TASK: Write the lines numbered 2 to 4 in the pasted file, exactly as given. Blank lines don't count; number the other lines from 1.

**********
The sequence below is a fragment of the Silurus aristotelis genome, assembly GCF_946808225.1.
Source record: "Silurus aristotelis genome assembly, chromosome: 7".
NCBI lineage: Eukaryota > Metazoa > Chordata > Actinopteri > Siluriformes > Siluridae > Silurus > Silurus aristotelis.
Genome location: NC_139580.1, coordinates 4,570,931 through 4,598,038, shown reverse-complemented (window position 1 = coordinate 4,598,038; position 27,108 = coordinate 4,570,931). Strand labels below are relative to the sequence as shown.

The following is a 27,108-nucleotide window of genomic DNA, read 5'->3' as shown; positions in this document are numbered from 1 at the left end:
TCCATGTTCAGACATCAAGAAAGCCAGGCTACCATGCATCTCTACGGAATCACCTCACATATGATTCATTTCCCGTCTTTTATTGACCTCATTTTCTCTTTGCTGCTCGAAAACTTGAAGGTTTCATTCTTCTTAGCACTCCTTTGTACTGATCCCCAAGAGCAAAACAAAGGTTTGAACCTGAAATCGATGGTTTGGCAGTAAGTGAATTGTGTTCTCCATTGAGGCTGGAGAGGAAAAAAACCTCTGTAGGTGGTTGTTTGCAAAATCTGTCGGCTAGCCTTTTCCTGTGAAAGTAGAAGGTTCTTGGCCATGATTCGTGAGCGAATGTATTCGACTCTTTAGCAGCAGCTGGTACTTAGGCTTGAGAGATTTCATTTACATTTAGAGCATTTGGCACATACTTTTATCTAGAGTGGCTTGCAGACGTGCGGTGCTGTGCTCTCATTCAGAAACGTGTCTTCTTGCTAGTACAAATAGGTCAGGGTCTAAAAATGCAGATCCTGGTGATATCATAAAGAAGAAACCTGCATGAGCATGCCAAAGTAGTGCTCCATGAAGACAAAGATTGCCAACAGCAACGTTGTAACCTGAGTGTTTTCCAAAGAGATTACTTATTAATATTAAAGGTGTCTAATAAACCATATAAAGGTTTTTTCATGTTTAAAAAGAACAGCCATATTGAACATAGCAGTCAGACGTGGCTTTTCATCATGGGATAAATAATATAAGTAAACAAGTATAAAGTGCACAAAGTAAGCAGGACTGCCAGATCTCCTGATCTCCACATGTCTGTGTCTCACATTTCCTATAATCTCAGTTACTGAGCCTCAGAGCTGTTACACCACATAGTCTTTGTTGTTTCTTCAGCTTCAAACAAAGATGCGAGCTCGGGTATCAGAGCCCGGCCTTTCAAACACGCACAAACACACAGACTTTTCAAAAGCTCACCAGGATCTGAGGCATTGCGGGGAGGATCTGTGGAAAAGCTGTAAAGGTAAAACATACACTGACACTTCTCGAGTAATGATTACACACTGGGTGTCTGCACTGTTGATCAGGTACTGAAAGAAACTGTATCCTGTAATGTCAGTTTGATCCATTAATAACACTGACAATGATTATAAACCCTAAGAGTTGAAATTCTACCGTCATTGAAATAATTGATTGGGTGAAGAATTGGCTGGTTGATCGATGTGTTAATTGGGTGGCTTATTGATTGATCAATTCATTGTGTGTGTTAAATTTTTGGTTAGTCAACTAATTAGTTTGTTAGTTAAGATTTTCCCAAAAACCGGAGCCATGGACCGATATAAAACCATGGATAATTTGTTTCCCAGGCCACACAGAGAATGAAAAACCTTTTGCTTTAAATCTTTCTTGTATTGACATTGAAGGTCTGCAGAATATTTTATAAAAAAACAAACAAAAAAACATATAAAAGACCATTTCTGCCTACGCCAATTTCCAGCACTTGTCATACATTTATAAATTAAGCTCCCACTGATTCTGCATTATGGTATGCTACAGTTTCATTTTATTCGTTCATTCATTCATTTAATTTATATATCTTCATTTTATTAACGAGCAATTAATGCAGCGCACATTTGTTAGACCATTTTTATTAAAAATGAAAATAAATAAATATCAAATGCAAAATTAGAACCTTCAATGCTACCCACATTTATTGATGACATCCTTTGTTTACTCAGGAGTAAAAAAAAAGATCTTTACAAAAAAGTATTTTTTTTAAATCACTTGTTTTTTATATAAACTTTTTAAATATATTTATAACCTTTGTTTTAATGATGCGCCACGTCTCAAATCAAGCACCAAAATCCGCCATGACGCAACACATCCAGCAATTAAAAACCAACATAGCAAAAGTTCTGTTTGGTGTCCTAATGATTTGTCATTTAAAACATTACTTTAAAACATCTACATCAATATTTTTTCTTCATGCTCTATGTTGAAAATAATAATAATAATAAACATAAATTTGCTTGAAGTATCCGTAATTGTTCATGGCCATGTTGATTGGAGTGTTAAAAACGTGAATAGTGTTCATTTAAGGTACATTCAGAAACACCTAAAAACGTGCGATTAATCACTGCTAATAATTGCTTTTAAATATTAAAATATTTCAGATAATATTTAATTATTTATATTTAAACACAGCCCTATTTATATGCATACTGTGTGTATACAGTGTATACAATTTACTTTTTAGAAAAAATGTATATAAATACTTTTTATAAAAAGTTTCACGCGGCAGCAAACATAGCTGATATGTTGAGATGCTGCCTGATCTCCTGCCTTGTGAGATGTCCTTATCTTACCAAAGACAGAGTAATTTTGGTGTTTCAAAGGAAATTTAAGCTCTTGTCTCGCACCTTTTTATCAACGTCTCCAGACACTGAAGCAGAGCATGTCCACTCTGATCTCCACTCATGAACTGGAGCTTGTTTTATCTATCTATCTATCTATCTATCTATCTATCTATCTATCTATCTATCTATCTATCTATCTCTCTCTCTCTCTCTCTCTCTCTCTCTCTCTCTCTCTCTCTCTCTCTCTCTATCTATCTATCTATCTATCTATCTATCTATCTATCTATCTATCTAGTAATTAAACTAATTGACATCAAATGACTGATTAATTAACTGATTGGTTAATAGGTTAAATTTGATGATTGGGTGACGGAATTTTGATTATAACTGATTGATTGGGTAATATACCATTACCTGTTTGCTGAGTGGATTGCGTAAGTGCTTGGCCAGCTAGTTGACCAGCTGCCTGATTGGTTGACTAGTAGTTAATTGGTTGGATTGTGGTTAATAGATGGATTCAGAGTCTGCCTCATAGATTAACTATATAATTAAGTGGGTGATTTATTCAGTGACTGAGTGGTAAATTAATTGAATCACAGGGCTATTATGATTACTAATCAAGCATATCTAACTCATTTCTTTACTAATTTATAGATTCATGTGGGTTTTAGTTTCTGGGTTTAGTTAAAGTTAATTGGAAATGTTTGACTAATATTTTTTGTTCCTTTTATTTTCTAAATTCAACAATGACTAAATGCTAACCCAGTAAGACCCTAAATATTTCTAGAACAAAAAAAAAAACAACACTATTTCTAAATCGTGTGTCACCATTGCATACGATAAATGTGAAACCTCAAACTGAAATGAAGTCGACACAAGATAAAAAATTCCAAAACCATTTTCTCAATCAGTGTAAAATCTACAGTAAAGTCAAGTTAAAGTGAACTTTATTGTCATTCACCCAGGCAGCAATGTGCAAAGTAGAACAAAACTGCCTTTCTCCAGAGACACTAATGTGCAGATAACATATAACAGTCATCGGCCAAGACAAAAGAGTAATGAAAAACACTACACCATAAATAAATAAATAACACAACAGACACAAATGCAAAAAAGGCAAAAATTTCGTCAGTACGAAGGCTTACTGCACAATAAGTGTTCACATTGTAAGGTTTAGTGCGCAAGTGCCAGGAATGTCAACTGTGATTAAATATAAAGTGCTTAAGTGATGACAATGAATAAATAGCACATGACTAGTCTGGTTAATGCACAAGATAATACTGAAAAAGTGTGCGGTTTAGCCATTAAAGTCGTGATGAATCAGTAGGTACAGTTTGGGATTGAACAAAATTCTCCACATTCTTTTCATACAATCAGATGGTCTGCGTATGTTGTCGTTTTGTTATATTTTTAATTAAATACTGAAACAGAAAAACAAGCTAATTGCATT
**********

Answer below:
Source record: "Silurus aristotelis genome assembly, chromosome: 7".
NCBI lineage: Eukaryota > Metazoa > Chordata > Actinopteri > Siluriformes > Siluridae > Silurus > Silurus aristotelis.
Genome location: NC_139580.1, coordinates 4,570,931 through 4,598,038, shown reverse-complemented (window position 1 = coordinate 4,598,038; position 27,108 = coordinate 4,570,931). Strand labels below are relative to the sequence as shown.